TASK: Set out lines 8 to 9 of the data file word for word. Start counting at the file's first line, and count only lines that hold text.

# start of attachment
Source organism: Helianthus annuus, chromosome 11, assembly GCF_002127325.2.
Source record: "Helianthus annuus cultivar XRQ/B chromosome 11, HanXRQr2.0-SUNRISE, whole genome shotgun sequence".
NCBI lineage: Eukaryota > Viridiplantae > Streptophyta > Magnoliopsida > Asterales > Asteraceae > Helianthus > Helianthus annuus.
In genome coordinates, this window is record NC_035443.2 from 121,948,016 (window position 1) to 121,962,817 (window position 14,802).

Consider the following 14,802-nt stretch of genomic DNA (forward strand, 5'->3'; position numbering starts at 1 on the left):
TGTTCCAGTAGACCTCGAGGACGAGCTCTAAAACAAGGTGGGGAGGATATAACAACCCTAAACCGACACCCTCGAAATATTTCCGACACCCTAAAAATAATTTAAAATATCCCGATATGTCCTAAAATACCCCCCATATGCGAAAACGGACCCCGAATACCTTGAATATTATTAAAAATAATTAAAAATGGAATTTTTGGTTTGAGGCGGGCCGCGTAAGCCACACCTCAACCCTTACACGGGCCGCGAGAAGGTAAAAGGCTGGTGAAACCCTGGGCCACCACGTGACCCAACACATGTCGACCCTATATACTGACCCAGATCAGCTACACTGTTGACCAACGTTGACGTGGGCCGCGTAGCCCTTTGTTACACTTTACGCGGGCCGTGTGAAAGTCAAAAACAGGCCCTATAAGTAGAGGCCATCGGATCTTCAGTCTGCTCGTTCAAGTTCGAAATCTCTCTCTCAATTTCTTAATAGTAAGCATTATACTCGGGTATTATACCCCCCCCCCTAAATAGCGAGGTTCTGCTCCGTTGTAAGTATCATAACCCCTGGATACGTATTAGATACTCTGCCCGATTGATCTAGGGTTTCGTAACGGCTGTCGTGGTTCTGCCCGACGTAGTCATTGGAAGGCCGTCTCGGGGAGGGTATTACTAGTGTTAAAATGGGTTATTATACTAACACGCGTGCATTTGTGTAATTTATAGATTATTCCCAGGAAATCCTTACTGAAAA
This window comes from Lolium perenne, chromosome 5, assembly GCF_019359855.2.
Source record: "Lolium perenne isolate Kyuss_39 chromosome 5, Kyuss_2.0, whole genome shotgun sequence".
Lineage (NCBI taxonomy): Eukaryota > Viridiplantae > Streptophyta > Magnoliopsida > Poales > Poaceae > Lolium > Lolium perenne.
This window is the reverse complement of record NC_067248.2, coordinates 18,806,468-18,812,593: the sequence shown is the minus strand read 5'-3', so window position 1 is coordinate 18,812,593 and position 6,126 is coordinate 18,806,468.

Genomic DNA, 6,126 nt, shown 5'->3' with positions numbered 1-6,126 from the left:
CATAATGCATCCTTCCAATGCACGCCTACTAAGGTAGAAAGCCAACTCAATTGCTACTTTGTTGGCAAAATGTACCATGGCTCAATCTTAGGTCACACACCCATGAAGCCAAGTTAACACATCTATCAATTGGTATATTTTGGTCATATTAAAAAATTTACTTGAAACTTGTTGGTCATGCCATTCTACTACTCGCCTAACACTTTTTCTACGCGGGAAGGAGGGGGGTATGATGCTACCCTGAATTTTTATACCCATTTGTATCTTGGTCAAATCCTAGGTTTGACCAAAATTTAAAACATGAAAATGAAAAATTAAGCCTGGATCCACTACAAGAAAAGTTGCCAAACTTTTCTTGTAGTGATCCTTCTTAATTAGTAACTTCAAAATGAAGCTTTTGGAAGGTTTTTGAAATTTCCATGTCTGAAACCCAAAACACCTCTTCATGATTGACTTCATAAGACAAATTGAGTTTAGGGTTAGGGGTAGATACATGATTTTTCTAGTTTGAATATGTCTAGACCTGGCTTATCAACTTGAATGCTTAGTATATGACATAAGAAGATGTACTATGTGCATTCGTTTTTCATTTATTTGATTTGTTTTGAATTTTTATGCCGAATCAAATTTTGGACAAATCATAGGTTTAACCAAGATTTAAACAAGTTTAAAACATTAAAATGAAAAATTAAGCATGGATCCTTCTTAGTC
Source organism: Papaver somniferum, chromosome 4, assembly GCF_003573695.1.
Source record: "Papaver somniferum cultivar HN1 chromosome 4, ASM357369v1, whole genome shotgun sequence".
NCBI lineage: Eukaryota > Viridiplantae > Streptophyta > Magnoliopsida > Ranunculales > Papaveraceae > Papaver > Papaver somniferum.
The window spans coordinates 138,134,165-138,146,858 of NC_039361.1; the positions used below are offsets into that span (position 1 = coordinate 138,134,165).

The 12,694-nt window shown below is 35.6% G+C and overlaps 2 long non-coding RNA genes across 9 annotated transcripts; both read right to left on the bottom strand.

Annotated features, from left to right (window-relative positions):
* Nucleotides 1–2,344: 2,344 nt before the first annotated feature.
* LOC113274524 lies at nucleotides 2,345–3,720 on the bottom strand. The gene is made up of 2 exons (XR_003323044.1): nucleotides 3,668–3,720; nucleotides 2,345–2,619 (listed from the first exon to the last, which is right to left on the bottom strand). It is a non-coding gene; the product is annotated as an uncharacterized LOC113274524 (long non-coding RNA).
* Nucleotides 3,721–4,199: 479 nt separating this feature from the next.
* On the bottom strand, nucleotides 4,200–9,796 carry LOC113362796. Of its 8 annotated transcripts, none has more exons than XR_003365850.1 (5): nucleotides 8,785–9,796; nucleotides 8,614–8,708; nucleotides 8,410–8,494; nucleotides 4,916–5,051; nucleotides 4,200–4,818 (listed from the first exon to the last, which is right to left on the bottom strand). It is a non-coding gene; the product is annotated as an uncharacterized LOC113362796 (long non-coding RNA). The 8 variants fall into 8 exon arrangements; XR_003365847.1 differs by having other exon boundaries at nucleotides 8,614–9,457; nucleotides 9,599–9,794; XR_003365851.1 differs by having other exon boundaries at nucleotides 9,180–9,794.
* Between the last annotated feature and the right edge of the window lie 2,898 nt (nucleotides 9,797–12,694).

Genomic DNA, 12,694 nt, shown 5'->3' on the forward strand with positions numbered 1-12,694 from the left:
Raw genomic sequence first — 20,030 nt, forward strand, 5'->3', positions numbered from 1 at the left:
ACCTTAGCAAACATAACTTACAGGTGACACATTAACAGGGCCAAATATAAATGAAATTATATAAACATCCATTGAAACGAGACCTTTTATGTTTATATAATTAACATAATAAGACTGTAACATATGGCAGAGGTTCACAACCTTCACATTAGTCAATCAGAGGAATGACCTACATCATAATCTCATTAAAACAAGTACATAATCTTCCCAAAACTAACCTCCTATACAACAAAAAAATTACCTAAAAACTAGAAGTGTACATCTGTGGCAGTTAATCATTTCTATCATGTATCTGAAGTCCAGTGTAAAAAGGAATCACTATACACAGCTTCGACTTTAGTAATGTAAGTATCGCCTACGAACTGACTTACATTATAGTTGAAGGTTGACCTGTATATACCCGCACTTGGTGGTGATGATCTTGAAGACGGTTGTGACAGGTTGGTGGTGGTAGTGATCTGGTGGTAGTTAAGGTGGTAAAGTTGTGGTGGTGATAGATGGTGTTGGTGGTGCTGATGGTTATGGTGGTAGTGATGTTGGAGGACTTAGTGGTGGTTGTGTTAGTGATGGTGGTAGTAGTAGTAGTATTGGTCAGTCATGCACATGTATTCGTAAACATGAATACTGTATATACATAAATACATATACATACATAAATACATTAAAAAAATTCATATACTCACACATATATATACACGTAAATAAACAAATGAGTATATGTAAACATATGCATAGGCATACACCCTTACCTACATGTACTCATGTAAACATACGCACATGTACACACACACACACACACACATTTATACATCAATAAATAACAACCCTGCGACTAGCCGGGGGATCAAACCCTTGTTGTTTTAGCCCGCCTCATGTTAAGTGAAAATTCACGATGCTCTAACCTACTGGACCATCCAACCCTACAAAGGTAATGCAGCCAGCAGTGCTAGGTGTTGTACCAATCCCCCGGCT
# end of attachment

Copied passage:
Source record: "Lolium perenne isolate Kyuss_39 chromosome 5, Kyuss_2.0, whole genome shotgun sequence".
Lineage (NCBI taxonomy): Eukaryota > Viridiplantae > Streptophyta > Magnoliopsida > Poales > Poaceae > Lolium > Lolium perenne.